This is a review a long time in coming, but it's one that had to be done because I think this book is surprising in how complex and ambitious it is - and how well it pulls it off! Lucky for you, it's been out since the beginning of March. Get reading!
THE SUMMER PRINCE by Alaya Dawn Johnson
Disclaimer: Received an e-ARC from publisher through Netgalley in exchange for an honest review.
PROS: Superb world-building; complex characters; deep themes
CONS: Plot pacing / set-up; meandering First Act
Intellectual Rating: 8 out of 10
Emotional Grade: A-
Book Blurb (from goodreads): A heart-stopping story of love, death, technology, and art set amid the tropics of a futuristic Brazil.
The lush city of Palmares Três shimmers with tech and tradition, with screaming gossip casters and practiced politicians. In the midst of this vibrant metropolis, June Costa creates art that’s sure to make her legendary. But her dreams of fame become something more when she meets Enki, the bold new Summer King. The whole city falls in love with him (including June’s best friend, Gil). But June sees more to Enki than amber eyes and a lethal samba. She sees a fellow artist.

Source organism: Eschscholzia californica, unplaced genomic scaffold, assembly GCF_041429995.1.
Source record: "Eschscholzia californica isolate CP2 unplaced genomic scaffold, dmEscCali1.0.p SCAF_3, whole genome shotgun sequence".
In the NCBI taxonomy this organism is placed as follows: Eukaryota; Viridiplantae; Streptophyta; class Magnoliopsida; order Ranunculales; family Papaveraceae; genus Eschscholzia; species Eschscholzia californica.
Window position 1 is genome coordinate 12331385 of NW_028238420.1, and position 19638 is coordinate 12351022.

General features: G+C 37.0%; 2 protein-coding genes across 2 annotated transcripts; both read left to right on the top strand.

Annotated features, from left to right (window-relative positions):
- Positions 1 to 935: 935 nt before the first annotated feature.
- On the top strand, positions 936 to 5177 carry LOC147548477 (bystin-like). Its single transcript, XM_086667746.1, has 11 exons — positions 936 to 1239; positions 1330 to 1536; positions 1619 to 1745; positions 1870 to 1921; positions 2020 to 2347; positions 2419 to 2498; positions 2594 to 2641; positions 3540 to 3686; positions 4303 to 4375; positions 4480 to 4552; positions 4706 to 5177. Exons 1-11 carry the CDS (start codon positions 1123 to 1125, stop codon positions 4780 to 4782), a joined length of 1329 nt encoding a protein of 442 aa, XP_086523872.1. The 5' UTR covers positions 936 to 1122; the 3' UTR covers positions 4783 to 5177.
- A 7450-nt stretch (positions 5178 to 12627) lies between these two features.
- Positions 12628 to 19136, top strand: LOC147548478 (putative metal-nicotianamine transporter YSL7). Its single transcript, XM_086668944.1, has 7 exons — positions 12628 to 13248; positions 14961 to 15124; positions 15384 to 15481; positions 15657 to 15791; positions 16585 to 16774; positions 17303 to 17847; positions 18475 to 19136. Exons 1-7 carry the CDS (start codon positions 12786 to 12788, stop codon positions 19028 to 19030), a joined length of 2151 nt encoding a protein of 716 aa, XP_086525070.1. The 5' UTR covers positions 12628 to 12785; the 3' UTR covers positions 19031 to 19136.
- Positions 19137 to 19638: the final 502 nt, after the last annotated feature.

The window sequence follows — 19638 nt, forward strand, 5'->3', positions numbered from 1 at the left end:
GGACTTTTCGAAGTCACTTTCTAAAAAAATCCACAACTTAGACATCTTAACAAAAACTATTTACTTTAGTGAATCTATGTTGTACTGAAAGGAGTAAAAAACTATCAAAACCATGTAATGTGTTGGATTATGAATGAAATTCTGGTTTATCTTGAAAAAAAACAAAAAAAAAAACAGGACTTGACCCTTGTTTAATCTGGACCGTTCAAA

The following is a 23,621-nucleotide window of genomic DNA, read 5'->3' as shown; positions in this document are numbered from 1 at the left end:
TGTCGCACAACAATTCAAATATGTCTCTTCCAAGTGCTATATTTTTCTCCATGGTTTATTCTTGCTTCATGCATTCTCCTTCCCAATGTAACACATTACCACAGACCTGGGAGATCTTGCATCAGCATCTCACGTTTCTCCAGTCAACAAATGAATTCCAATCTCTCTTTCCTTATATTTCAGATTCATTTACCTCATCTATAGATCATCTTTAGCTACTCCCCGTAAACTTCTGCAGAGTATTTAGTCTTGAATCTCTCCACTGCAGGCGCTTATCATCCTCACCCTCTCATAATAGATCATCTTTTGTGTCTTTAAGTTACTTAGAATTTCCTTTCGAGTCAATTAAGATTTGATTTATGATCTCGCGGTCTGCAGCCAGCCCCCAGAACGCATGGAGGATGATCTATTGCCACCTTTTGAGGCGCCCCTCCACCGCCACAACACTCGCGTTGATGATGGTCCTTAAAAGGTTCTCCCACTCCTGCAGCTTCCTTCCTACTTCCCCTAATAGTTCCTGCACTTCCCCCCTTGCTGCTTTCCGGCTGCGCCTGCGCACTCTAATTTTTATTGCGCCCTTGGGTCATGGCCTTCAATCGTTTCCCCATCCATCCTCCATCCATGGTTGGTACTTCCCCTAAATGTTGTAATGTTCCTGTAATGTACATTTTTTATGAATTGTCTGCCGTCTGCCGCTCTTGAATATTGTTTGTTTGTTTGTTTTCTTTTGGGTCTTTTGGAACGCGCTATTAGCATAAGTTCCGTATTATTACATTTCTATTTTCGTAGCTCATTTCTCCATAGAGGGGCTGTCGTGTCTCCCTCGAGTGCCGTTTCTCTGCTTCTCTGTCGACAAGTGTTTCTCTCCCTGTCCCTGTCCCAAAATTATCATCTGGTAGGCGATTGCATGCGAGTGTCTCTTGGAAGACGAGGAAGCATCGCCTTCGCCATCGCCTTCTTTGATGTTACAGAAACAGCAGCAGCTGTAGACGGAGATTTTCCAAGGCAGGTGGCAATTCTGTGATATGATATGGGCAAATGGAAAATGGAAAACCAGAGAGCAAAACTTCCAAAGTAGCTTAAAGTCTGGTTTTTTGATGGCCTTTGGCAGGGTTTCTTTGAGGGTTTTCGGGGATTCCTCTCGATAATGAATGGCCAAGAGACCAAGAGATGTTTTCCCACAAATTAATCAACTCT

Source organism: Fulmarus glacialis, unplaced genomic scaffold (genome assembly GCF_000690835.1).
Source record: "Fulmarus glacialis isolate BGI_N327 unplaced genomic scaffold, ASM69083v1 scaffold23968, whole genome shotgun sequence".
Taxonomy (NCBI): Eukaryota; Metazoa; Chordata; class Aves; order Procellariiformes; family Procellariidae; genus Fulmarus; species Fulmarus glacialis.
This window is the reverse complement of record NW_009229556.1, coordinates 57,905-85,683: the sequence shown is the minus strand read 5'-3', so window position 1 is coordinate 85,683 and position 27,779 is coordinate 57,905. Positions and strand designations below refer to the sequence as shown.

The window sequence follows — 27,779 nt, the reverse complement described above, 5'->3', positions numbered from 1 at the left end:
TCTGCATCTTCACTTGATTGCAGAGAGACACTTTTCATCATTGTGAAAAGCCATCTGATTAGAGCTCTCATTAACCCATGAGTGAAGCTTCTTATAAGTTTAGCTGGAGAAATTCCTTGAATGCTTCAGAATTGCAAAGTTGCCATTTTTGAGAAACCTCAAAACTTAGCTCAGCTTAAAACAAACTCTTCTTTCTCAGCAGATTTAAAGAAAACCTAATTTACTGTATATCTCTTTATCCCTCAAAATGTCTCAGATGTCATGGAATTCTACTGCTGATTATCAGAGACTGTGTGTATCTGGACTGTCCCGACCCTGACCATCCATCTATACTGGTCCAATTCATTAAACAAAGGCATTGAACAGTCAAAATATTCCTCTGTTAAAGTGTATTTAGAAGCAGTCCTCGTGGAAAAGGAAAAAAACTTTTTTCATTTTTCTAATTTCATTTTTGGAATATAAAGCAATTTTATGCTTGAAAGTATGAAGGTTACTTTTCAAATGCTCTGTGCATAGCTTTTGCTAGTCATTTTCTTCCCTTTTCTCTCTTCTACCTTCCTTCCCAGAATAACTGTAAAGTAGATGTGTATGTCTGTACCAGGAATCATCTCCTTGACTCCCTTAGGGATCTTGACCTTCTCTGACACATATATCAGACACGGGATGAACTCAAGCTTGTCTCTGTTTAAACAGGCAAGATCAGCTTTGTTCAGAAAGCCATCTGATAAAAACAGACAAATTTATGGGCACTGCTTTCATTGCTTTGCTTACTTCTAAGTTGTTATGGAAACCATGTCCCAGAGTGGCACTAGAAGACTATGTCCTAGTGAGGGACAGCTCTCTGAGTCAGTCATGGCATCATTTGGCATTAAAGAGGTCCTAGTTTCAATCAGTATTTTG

Together, June and Enki will stage explosive, dramatic projects that Palmares Três will never forget. They will add fuel to a growing rebellion against the government’s strict limits on new tech. And June will fall deeply, unfortunately in love with Enki. Because like all Summer Kings before him, Enki is destined to die.
Pulsing with the beat of futuristic Brazil, burning with the passions of its characters, and overflowing with ideas, this fiery novel will leave you eager for more from Alaya Dawn Johnson.
It has been over a month since I finished reading this book and I’ve been trying to think of a way to coherently review it since. This book is ambitious, complex, and challenging and I find I’m still not up to the task of describing what exactly about this book made it leave such a strong impression on me.
The story is set in breathtaking post-apocalyptic, futuristic Brazil. June’s Palmares Três is a vibrant blend of future-tech, new government, and old tradition. It’s a study in contrasts: a shining city in a war-ravaged landscape; a progressive society where gender-identity and sexuality is fluid and women rule but where the status quo of the upper class is protected and tradition still holds importance; a once-utopia that was nevertheless built on blood sacrifice and maintains the separation of rich and poor in the city’s tiered structure. It was wonderful learning about Palmares Três through June’s eyes because it is a city she loves and one she begins to truly understand over the course of the book.
From the potent stench of the Verde to the blue of the sea to the little lights glowing under June’s skin, the descriptions are lush and vivid, completely immersing you in the world. The worldbuilding is logically threaded through the society and the characters. For example, Palmares Três is governed under a matriarchy and has been for centuries. As a result, gender roles are switched: June remarks that she never cries, but that it was okay for her male friend Gil to do so because that’s expected.